The ten-fold path to retirement bliss

Life is what happens when you’re busy making other plans

The ten-fold path to retirement bliss
Gary Goodwin

“Age is an issue of mind over matter. If you don't mind, it doesn't matter.” – Mark Twain

If you just recently came back from your vacation, you likely addressed the greatest of all existential questions. When can I retire?

Not that we all hate work, but some of us long for something more. Or perhaps just something different.

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But what does retirement mean? Is this simply stopping work? Most of us stop work while we sleep. Some of us may dream of work, but that requires greater psychotherapy than what we have time for right now.

Retirement becomes a transition from one phase to another phase of life. Some consider retirement a transition into leisure, which requires its own definition.

Robert Stebbins, a sociologist, wrote a number of books including The Idea of Leisure: First Principles. He describes leisure as an uncoerced, contextually framed activity engaged in during free time, which people want to do and, using their abilities and resources, actually do in either a satisfying or a fulfilling way. He suggests taking four different ways to achieve this type of leisure.

Firstly, a person requires a good balance of activities. Constant leisure may be a difficult thing to achieve. One must include any number of things one does not want to do. Call them duties.

Secondly, leisure also requires positive continuous improvement. Sitting on a beach with an unending supply of tiny umbrella drinks sounds pleasant, and it likely could be for the first hour, or two. But he suggests continuously improving oneself, even though this sounds exhausting

Thirdly and fourthly, he suggests positive relationships and positive interaction with the community. We are better, overall, interacting with the rest of society. After all, we are all in this together, and no one is getting out of here alive anyway.

I formulated a series of ten steps for a contented retirement. Because a constantly happy retirement would also be just as exhausting.

  1. Like Alice in Wonderland, metaphorically figure out where you want to end up. If you don’t know where you want to go, then any road lined with mini-umbrella drinks will get you there. This likely includes thinking where you actually want to be during certain points of time. Staying in one place allows seeing all of the seasons. Move around and perhaps you can follow your favorite season.
  2. An important point would be discussing retirement planning with your significant other. You are going to be seeing more of each other. A lot more. And if my spouse were reading this, I would just confirm that it sounds fantastic!

So it would better to be on the same page. After a few months, you might be thinking about exploring the middle of Asia. And your suffering spouse may be beginning to think that sending you there sounds like a good idea.

  1. Next, you really must pin down your potential revenues coming in and what your expenses might be. We spend so much time on revenue generation that we do not spend the same amount of time as to what the future might look like and the potential costs of that. At some point in time, you are going to want to downsize that house along with your cars. This might correspond with increased medical costs. You might want to move closer to your children so that you can be closer to any potential grandchildren. A decrease in the distance is inversely proportional to the amount of guilt that is produced.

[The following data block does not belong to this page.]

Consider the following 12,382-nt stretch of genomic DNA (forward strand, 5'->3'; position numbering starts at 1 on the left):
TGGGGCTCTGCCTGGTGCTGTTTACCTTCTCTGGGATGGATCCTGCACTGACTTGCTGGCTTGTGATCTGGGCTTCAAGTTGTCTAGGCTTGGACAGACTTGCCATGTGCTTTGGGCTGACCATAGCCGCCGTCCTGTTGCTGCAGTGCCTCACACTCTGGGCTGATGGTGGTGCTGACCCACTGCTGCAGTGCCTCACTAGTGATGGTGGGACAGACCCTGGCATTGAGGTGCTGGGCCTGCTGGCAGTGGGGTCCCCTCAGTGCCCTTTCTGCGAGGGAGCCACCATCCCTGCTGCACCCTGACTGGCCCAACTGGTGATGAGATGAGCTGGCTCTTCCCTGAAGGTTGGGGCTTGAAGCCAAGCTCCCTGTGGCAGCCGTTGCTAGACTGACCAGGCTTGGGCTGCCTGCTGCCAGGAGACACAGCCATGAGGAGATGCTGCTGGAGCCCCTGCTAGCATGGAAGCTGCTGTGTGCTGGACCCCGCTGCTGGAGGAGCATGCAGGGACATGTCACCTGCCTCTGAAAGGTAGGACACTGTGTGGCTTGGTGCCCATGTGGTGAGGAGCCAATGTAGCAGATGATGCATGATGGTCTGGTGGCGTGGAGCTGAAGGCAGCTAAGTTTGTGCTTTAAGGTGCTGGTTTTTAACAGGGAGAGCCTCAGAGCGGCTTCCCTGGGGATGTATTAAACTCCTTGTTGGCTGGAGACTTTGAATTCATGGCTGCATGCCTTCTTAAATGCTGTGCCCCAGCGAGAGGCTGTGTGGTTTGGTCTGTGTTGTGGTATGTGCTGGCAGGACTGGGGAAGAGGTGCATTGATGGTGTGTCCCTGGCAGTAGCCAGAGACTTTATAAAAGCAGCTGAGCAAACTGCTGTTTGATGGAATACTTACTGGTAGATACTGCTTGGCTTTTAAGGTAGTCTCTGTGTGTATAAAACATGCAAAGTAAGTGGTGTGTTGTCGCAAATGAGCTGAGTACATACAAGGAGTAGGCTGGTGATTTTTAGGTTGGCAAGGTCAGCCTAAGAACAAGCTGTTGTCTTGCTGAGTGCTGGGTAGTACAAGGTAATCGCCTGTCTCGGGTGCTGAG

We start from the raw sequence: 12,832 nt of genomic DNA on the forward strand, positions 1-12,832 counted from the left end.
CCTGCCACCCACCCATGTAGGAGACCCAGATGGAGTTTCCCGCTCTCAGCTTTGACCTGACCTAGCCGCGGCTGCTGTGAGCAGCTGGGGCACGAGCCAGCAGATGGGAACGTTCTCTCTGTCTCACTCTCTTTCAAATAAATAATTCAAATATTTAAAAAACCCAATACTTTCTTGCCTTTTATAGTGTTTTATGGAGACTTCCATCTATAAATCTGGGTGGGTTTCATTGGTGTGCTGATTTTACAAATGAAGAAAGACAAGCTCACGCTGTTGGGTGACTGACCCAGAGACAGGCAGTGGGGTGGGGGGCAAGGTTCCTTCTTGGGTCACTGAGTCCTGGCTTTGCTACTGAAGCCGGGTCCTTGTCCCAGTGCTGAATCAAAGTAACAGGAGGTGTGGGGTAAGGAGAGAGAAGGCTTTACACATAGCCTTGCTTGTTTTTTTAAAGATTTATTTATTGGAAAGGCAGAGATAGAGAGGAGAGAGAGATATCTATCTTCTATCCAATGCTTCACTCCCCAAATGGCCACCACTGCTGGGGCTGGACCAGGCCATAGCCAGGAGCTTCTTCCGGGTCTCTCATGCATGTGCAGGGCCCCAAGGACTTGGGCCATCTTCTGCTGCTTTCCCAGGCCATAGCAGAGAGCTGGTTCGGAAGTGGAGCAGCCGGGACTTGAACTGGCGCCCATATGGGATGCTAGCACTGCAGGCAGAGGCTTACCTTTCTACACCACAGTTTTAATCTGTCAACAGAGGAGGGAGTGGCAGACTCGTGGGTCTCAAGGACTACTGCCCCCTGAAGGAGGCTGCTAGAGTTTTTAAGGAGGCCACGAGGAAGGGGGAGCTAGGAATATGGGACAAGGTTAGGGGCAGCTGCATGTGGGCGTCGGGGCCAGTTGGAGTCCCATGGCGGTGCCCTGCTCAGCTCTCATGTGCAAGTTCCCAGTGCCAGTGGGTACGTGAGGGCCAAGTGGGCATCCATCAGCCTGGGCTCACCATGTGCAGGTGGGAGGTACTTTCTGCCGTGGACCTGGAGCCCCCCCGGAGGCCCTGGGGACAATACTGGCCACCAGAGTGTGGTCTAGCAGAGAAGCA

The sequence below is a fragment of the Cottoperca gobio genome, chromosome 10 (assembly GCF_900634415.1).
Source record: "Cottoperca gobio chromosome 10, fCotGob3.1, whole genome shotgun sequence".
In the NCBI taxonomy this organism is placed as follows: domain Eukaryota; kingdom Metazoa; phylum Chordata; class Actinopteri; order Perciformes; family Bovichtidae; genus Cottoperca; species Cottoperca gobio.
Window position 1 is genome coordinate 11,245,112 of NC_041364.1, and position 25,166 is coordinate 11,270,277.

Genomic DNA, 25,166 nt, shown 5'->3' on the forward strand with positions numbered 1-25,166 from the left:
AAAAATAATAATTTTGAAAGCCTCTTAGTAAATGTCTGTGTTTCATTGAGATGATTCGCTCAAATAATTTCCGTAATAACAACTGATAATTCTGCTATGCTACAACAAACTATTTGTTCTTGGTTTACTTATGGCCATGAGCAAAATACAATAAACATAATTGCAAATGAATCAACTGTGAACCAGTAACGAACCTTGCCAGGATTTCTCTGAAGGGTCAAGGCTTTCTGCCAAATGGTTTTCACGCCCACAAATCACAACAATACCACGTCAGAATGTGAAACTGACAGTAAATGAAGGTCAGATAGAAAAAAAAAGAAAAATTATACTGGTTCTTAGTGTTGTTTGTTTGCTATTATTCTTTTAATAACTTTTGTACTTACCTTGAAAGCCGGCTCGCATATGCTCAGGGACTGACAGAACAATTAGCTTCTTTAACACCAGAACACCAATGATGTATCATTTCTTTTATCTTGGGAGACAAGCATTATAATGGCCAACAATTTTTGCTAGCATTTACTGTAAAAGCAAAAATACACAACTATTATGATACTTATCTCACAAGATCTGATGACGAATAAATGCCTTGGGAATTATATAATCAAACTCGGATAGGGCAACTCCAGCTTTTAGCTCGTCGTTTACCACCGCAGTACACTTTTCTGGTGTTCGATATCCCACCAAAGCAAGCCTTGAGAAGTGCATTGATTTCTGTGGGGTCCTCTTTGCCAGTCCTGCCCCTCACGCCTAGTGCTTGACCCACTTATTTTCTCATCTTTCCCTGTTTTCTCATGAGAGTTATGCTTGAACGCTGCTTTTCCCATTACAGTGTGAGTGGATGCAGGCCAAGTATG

2. If you adhere to Maslow’s hierarchy of needs, then you know that actualization can be found at the very top. If you did not become actualized before you retired, then now would be the time. Figuring out what that looks like and how to get there could become a fulltime activity.
  3. Working part-time gives you the opportunity to bring in a bit of spending money. This might involve using the skill sets you developed at your regular job, or perhaps you might try monetizing the hobby that you have started in the past few years.
  4. If possible, this would also be a great time to follow your bliss. Joseph Campbell advocated this for leading a meaningful life. Most lawyers do not appear to be in a blissful state while working, so we can safely assume that this bliss might be found elsewhere.
  5. Like anything, trying to maximize your happiness/contentment/bliss requires planning. Although enlightenment requires serendipity, all other forms of actualization can require a bit of planning. You should not expect that going off to the deck with a cup of coffee and the morning paper is going to maximize your HCB. Maximizing your mini umbrella collection will not cut it after a while.
  6. Developing a solid relationship with another person and getting socially active ties you in with your community. Although hell might be other people, they can be of great benefit also.
  7. Finally, consider retiring early. One does not know what the future holds with respect your or your significant other’s health, so it would be better to take advantage of things while you can. Predictions are hard. Especially about the future, says Yogi Berra.
  8. Don’t forget John Lennon. Life is what happens when you are busy making other plans.

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